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“I am a Juif”.

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Today is Yom HaShoah (Holocaust Remembrance Day). In Israel and around the world, we remember those murdered in the Shoah. In Budapest, there will be poignant and powerful ceremonies for the approximately 565,000 Hungarian Jews killed during the war. Agi, whose grandmother perished in Auschwitz, explains that “nearly all Jews born in Hungary are survivors or descendants of survivors. The Holocaust is in our blood. It’s impossible to avoid.”

But Yom HaShoah in Budapest is a time of solidarity as well as sorrow, when the rejuvenation of the city’s Jewish community, one of the largest in Europe, can be seen and felt. Last year, 30,000 people gathered to march, mourn and connect. More Budapest Jews attend Yom HaShoah events than High Holiday services. “The Jewish community in Budapest is broken into thousands of pieces,” says Agi, “but on Yom HaShoah many Jews not usually involved in the community, plus people from all the different Jewish organizations come together.” Many non-Jews also attend. “My non-Jewish friends see it as an act of solidarity. That solidarity has always been one element of the Jewish experience in Hungary. Many survivors were hidden by non-Jews. My uncle escaped thanks to Raoul Wallenberg.”

Agi, a Da’at educator and tour guide, is passionate about sharing with visitors both the scale of the Jewish achievement in Hungary and the extent of the tragedy. It is, for her, a very personal story. She grew up under Communism, when being Jewish and the Holocaust were rarely talked about. Her parents, like many of their generation, channeled their Jewishness into cultural interests. “Only years later did I realize that all the people my parents went to concerts with were Jewish.” When Agi was 19, she received a visa to visit her uncle in France. “I walked into a store in the Jewish quarter in Paris and said I was a ‘Juif,’ a Jew. That was it, the moment I re-discovered my Jewish self.”*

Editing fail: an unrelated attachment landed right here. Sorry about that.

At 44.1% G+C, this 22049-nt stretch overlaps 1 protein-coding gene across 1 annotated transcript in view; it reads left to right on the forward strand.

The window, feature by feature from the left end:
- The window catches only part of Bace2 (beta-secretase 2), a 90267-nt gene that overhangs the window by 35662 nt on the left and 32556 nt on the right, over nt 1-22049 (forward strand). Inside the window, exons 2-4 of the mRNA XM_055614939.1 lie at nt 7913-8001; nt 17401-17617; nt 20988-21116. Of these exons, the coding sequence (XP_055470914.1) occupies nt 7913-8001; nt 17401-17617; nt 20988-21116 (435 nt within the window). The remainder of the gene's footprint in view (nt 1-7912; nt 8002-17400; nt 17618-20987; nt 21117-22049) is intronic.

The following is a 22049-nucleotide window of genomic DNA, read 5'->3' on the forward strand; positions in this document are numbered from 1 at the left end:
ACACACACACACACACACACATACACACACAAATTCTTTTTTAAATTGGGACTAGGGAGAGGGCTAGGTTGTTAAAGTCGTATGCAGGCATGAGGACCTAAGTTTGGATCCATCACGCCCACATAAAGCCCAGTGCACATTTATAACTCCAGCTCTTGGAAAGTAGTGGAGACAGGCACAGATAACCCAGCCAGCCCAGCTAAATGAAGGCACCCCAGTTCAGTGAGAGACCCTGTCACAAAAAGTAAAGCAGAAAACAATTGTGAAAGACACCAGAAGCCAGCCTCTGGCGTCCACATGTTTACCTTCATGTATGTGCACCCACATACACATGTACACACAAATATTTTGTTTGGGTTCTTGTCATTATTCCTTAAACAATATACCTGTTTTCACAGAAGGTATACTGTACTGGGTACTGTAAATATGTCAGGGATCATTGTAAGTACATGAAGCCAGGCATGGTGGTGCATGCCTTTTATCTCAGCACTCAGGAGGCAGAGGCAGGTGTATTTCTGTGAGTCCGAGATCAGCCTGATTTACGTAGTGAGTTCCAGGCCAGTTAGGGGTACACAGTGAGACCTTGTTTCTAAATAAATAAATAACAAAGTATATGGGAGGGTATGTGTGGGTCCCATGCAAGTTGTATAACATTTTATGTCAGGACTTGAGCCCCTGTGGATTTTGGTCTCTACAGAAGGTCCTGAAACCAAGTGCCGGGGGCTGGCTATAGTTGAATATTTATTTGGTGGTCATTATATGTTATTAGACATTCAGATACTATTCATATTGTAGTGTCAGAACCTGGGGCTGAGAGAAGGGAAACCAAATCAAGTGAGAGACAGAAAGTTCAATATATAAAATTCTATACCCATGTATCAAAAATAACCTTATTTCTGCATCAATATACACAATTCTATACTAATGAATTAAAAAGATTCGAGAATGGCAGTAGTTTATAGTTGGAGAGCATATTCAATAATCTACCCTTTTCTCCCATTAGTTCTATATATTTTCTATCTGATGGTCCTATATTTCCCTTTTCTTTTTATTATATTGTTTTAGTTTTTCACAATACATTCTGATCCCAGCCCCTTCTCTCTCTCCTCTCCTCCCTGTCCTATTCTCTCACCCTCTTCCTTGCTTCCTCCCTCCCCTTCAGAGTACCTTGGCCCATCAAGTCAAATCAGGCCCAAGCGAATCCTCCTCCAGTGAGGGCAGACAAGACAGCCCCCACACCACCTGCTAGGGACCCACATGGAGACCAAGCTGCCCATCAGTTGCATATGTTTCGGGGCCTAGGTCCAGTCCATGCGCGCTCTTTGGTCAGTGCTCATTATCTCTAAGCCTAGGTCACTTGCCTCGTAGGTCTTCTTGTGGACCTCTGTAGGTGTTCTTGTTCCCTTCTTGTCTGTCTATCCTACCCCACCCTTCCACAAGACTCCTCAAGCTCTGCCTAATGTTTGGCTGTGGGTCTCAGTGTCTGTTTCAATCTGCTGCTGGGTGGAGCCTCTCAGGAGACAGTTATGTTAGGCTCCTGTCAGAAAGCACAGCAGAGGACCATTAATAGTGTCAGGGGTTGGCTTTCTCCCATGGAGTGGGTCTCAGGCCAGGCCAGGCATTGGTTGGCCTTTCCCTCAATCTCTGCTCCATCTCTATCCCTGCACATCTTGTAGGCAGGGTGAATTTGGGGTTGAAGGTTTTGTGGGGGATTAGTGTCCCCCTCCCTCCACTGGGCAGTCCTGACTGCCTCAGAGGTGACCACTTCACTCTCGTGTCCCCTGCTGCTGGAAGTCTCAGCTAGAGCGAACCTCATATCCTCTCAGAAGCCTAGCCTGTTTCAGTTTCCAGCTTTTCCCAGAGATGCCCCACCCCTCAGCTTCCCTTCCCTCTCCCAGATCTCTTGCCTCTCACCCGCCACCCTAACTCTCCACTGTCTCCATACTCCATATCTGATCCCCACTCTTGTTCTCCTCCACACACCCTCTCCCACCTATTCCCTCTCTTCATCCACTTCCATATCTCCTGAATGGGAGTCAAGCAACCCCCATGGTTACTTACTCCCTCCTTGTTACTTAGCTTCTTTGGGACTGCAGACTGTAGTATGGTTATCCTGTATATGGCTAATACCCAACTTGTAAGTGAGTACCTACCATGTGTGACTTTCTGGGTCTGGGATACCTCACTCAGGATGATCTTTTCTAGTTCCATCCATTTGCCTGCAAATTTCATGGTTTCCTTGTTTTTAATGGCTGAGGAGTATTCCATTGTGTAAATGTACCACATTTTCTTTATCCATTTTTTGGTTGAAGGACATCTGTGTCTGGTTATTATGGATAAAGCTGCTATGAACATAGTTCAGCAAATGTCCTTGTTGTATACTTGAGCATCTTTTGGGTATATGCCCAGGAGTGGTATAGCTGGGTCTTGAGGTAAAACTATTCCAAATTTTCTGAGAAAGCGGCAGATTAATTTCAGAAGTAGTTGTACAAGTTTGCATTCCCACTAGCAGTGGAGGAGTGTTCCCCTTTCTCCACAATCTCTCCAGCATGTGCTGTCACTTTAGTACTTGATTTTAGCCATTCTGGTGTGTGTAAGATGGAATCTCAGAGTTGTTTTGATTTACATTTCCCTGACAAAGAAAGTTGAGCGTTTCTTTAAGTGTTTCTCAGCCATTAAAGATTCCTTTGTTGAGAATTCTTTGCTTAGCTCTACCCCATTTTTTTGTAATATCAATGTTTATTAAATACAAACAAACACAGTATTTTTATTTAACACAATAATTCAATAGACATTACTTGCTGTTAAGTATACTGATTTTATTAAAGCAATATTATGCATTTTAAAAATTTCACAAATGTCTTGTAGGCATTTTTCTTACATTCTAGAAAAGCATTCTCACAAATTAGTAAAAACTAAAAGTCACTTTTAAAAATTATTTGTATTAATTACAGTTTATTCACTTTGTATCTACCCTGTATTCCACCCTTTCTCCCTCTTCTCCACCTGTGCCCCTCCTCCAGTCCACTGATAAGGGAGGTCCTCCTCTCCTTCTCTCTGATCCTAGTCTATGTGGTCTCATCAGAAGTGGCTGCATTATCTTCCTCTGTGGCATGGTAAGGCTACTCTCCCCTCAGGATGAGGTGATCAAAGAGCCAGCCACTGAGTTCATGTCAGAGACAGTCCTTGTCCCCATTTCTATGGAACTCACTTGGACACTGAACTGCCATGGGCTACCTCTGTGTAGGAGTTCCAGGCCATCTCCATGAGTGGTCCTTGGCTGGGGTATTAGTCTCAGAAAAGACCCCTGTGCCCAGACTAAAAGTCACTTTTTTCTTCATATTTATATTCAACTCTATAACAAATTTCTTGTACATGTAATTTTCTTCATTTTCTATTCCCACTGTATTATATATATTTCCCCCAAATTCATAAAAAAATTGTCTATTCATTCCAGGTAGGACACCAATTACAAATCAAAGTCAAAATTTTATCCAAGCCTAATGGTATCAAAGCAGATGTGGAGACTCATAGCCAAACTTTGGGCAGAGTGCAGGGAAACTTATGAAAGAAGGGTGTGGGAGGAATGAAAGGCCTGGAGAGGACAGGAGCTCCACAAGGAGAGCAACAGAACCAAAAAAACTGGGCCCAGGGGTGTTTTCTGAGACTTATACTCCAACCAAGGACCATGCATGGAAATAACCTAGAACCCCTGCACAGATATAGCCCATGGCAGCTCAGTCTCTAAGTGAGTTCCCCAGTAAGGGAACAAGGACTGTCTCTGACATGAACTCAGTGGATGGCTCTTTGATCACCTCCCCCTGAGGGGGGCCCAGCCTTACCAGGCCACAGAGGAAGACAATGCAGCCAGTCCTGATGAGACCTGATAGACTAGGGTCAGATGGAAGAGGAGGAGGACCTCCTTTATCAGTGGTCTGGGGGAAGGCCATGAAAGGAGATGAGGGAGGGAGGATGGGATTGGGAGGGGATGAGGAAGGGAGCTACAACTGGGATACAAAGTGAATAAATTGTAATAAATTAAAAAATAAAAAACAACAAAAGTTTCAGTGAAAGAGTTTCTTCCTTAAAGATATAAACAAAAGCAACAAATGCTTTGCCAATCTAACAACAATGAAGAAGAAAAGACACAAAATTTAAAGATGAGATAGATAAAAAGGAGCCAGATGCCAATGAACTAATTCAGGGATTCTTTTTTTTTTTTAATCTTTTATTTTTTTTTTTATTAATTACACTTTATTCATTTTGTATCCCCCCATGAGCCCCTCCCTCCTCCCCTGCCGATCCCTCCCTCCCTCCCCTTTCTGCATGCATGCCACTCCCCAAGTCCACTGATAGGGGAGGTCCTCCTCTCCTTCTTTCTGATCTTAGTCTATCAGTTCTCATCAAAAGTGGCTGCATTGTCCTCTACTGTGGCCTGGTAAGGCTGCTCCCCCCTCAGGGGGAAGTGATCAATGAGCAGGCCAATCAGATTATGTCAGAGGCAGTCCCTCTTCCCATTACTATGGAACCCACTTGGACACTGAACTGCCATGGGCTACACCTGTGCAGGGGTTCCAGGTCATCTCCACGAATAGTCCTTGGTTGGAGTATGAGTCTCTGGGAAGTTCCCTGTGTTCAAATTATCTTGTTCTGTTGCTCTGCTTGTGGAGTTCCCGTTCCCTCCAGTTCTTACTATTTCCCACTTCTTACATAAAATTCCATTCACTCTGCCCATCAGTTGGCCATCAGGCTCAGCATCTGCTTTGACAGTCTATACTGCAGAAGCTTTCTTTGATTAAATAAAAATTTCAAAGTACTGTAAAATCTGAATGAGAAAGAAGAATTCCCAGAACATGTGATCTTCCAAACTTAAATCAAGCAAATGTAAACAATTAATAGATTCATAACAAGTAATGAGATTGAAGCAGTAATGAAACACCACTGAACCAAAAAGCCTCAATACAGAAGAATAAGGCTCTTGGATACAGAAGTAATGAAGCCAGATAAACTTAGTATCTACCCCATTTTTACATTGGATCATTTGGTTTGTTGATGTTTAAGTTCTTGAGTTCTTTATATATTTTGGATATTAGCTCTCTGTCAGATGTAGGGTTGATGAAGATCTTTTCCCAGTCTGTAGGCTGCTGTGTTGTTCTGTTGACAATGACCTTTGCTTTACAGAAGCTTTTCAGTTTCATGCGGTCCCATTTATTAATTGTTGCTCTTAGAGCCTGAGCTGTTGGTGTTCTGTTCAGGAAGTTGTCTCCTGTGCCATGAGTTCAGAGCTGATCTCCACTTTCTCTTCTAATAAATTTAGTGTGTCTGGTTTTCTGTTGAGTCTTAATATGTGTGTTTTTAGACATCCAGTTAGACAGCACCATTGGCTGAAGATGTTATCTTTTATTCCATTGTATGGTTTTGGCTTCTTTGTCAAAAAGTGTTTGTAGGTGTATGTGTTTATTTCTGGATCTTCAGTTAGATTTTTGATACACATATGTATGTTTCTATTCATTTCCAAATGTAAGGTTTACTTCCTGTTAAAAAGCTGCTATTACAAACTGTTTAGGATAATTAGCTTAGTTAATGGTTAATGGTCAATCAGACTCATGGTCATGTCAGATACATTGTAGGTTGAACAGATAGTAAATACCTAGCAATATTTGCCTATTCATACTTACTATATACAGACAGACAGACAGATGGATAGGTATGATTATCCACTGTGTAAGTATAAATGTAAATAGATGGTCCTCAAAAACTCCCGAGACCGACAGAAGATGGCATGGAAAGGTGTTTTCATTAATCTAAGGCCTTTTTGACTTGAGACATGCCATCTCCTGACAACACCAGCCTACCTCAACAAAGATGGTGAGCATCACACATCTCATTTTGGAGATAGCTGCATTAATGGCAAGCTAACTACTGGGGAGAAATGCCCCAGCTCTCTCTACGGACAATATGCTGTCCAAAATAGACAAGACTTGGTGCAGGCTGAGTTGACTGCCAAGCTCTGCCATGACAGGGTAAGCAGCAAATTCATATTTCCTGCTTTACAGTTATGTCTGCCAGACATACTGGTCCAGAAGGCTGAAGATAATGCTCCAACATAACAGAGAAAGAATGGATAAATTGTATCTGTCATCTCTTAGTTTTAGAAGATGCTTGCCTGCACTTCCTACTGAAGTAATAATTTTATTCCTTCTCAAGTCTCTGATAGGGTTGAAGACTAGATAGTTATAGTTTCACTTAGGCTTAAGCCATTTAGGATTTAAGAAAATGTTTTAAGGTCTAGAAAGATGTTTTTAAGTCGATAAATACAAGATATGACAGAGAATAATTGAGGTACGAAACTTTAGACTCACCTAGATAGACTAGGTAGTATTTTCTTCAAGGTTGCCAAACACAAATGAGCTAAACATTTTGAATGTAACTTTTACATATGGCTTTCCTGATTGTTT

Jewish life in Budapest came out of the shadows with the coming of democracy in 1990. For Agi, this new freedom has included studying In Israel, embracing the Jewish film and book festivals that are flourishing in Budapest, and finding a Judaism that does not revolve around “sad old men sitting in empty synagogues.” A special moment was when she celebrated her bat mitzvah at the same time as her son was being made bar mitzvah. “We both learned our Torah readings through telephone calls to America.” Agi is also involved in protests against the increasingly authoritarian Hungarian government. “To be Jewish is to stand up, to stand up for democracy.”

If there is such a thing as a born tour guide, Agi is it. Her father met her mother when she was late for a tour he was guiding. Agi began her career on horseback, escorting local tourists on the spectacular trails around Budapest. She now works with many American Jewish visitors. “People often come in search of their roots and associate Budapest only with the Holocaust. But when they arrive, they’re shocked by its beauty. They see that there is life here. I love to show how Jews and Budapest are intertwined. You can’t understand the richness of Budapest and its culture without understanding the Jewish contribution. We’re part of the city and it’s part of us.”

*Or Juive (feminine for a Jew)

Cover photography: Ruth Ellen Gruber

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